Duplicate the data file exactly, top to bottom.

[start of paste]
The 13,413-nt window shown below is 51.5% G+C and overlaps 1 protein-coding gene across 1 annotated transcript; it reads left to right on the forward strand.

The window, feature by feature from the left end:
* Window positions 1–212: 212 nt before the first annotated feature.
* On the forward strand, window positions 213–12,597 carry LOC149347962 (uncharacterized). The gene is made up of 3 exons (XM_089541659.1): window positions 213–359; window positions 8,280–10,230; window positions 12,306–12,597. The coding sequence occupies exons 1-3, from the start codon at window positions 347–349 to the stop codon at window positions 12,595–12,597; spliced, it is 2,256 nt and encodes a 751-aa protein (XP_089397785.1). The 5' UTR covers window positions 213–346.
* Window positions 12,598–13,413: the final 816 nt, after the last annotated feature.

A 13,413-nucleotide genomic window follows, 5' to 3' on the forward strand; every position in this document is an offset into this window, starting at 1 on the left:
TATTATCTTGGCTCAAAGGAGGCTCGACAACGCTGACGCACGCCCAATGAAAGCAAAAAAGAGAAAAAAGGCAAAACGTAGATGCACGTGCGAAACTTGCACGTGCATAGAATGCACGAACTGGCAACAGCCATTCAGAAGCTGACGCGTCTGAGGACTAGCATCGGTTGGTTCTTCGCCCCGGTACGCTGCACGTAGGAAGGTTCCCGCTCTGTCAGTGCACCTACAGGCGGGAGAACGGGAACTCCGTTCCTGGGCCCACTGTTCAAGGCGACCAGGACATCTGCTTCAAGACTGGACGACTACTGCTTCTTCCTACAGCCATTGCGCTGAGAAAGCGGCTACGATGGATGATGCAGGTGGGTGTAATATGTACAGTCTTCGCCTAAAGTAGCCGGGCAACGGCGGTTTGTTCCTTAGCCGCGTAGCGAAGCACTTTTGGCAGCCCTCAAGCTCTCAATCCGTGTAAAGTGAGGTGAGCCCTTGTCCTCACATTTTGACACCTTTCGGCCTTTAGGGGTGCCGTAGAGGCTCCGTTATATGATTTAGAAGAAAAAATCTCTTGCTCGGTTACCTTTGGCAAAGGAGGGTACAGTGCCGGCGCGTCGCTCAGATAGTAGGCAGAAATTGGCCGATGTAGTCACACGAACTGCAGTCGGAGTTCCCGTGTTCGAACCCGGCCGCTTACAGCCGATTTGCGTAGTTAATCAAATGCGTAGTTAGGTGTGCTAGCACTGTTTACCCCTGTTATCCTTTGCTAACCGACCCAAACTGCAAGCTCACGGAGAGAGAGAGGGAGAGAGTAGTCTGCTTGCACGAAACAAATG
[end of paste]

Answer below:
The 13,413-nt window shown below is 51.5% G+C and overlaps 1 protein-coding gene across 1 annotated transcript; it reads left to right on the forward strand.

The window, feature by feature from the left end:
* Window positions 1–212: 212 nt before the first annotated feature.
* On the forward strand, window positions 213–12,597 carry LOC149347962 (uncharacterized). The gene is made up of 3 exons (XM_089541659.1): window positions 213–359; window positions 8,280–10,230; window positions 12,306–12,597. The coding sequence occupies exons 1-3, from the start codon at window positions 347–349 to the stop codon at window positions 12,595–12,597; spliced, it is 2,256 nt and encodes a 751-aa protein (XP_089397785.1). The 5' UTR covers window positions 213–346.
* Window positions 12,598–13,413: the final 816 nt, after the last annotated feature.

A 13,413-nucleotide genomic window follows, 5' to 3' on the forward strand; every position in this document is an offset into this window, starting at 1 on the left:
TATTATCTTGGCTCAAAGGAGGCTCGACAACGCTGACGCACGCCCAATGAAAGCAAAAAAGAGAAAAAAGGCAAAACGTAGATGCACGTGCGAAACTTGCACGTGCATAGAATGCACGAACTGGCAACAGCCATTCAGAAGCTGACGCGTCTGAGGACTAGCATCGGTTGGTTCTTCGCCCCGGTACGCTGCACGTAGGAAGGTTCCCGCTCTGTCAGTGCACCTACAGGCGGGAGAACGGGAACTCCGTTCCTGGGCCCACTGTTCAAGGCGACCAGGACATCTGCTTCAAGACTGGACGACTACTGCTTCTTCCTACAGCCATTGCGCTGAGAAAGCGGCTACGATGGATGATGCAGGTGGGTGTAATATGTACAGTCTTCGCCTAAAGTAGCCGGGCAACGGCGGTTTGTTCCTTAGCCGCGTAGCGAAGCACTTTTGGCAGCCCTCAAGCTCTCAATCCGTGTAAAGTGAGGTGAGCCCTTGTCCTCACATTTTGACACCTTTCGGCCTTTAGGGGTGCCGTAGAGGCTCCGTTATATGATTTAGAAGAAAAAATCTCTTGCTCGGTTACCTTTGGCAAAGGAGGGTACAGTGCCGGCGCGTCGCTCAGATAGTAGGCAGAAATTGGCCGATGTAGTCACACGAACTGCAGTCGGAGTTCCCGTGTTCGAACCCGGCCGCTTACAGCCGATTTGCGTAGTTAATCAAATGCGTAGTTAGGTGTGCTAGCACTGTTTACCCCTGTTATCCTTTGCTAACCGACCCAAACTGCAAGCTCACGGAGAGAGAGAGGGAGAGAGTAGTCTGCTTGCACGAAACAAATG